> | > | >
> | > | > On 16 December 2016 at 08:20, Duncan Murdoch wrote:
> | > | > | Perhaps the solution is to recommend that packages which export their
> | > | > | C-level entry points either guarantee them not to change or offer
> | > | > | (require?) version checks by user code.  So dplyr should start out by
> | > | > | saying "I'm using Rcpp interface 0.12.8".  If Rcpp has a new version
> | > | > | with a compatible interface, it replies "that's fine".  If Rcpp has
> | > | > | changed its interface, it says "Sorry, I don't support that any more."
> | > | >
> | > | > We try. But it's hard, and I'd argue, likely impossible.
> | > | >
> | > | > For example I even added a "frozen" package [1] in the sources / unit tests
> | > | > to test for just this. In practice you just cannot hit every possible access
> | > | > point of the (rich, in our case) API so the tests pass too often.
> | > | >
> | > | > Which is why we relentlessly test against reverse-depends to _at least ensure
> | > | > buildability_ from our releases.
> | >
> | > I meant to also add:  "... against a large corpus of other packages."
> | > The intent is to empirically answer this.
> | >
> | > | > As for seamless binary upgrade, I don't think in can work in practice.  Ask
> | > | > Uwe one day we he rebuilds everything every time on Windows. And for what it
> | > | > is worth, we essentially do the same in Debian.
> | > | >
> | > | > Sometimes you just need to rebuild.  That may be the price of admission for
> | > | > using the convenience of rich C++ interfaces.
> | > | >
> | > |
> | > | Okay, so would you say that Kirill's suggestion is not overkill?  Every
> | > | time package B uses LinkingTo: A, R should assume it needs to rebuild B
> | > | when A is updated?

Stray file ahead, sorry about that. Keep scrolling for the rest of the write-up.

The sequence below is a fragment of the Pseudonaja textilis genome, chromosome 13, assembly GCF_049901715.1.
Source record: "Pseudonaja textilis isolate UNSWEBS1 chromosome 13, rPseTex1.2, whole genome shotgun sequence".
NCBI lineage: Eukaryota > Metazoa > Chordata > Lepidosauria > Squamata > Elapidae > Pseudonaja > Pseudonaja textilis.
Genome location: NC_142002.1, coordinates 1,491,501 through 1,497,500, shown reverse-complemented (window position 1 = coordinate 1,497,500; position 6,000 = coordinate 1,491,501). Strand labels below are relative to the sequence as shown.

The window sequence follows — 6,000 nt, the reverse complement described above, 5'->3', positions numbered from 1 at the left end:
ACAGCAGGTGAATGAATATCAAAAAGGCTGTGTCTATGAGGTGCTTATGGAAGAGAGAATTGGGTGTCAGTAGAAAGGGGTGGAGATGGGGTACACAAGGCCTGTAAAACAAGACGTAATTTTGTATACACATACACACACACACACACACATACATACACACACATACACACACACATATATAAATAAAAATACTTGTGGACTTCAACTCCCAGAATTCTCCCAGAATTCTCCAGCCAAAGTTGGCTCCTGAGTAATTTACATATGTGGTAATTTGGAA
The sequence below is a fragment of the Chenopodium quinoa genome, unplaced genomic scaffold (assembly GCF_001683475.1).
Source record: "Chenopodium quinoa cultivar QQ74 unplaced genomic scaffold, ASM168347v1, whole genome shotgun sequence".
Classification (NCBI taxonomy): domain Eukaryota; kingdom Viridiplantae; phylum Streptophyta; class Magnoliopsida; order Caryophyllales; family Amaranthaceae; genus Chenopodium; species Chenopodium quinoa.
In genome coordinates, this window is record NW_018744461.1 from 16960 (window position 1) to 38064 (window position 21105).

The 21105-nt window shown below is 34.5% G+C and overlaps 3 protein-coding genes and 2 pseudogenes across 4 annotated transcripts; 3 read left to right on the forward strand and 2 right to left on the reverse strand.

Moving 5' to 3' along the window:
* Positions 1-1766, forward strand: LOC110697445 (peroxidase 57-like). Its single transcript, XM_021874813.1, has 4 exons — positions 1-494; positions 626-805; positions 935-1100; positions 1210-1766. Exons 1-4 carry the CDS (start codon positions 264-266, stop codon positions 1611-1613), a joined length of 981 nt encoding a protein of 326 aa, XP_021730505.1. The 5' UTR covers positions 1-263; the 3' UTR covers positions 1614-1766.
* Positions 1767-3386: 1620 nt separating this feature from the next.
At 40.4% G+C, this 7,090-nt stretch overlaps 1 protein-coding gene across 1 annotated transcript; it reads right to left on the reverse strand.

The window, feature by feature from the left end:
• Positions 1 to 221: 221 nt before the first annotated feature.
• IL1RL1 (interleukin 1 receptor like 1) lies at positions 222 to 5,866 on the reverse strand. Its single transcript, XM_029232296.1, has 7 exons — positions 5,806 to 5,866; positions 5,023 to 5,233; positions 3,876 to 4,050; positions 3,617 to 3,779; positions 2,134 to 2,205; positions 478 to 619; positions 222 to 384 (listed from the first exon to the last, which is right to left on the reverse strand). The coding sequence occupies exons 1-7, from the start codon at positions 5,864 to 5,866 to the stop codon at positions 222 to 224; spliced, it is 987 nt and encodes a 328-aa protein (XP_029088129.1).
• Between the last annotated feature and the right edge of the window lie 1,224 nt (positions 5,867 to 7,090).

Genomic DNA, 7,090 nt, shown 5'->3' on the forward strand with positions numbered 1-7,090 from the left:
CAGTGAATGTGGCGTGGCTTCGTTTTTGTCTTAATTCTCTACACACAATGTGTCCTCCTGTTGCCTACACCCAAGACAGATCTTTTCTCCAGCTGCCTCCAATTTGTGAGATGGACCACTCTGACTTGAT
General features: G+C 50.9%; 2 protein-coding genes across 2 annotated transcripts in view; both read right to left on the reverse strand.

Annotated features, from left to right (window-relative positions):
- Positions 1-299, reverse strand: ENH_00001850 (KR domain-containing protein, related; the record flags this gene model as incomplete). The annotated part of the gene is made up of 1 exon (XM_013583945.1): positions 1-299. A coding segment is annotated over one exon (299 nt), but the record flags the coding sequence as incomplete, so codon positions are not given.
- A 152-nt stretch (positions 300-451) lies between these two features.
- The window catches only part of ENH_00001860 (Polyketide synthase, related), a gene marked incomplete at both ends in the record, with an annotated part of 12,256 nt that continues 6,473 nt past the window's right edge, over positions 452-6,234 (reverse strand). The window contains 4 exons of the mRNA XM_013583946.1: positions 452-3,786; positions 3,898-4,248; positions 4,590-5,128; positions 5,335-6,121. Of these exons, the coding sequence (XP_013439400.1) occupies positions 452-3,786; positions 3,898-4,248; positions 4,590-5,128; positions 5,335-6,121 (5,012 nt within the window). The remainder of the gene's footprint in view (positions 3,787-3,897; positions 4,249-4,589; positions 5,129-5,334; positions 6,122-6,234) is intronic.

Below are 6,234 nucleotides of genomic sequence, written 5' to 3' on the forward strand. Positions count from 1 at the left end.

> | >
> | > Based on my experience is a "halting problem" -- i.e. cannot know ex ante.
> | >
> | > So "every time" would be overkill to me.  Sometimes you know you must
> | > recompile (but try to be very prudent with public-facing API).  Many times
> | > you do not. It is hard to pin down.
> | >
> | > At work we have a bunch of servers with Rcpp and many packages against them
> | > (installed system-wide for all users). We _very really_ needs rebuild.
>
> Edit:  "We _very rarely_ need rebuilds" is what was meant there.
>
> | So that comes back to my suggestion:  you should provide a way for a
> | dependent package to ask if your API has changed.  If you say it hasn't,
> | the package is fine.  If you say it has, the package should abort,
> | telling the user they need to reinstall it.  (Because it's a hard
> | question to answer, you might get it wrong and say it's fine when it's
> | not.  But that's easy to fix:  just make a new release that does require
>
> Sure.
>
> We have always increased the higher-order version number when that is needed.
>
> One problem with your proposal is that the testing code may run after the
> package load, and in the case where it matters ... that very code may not get
> reached because the package didn't load.
>
> Dirk
>
> --
> http://dirk.eddelbuettel.com | @eddelbuettel | [hidden email]
>
> ______________________________________________
> [hidden email] mailing list
> https://stat.ethz.ch/mailman/listinfo/r-devel

______________________________________________
[hidden email] mailing list
https://stat.ethz.ch/mailman/listinfo/r-devel
Reply | Threaded
Open this post in threaded view
|

Re: Upgrading a package to which other packages are LinkingTo

Duncan Murdoch-2
On 16/12/2016 12:35 PM, Karl Millar wrote:
> A couple of points:
>   - rebuilding dependent packages is needed if there is an ABI change,
> not just an API change.  For packages like Rcpp which export inline
> functions or macros that might have changed, this is potentially any
> change to existing functions, but for packages like Matrix, it isn't
> really an issue at all IIUC.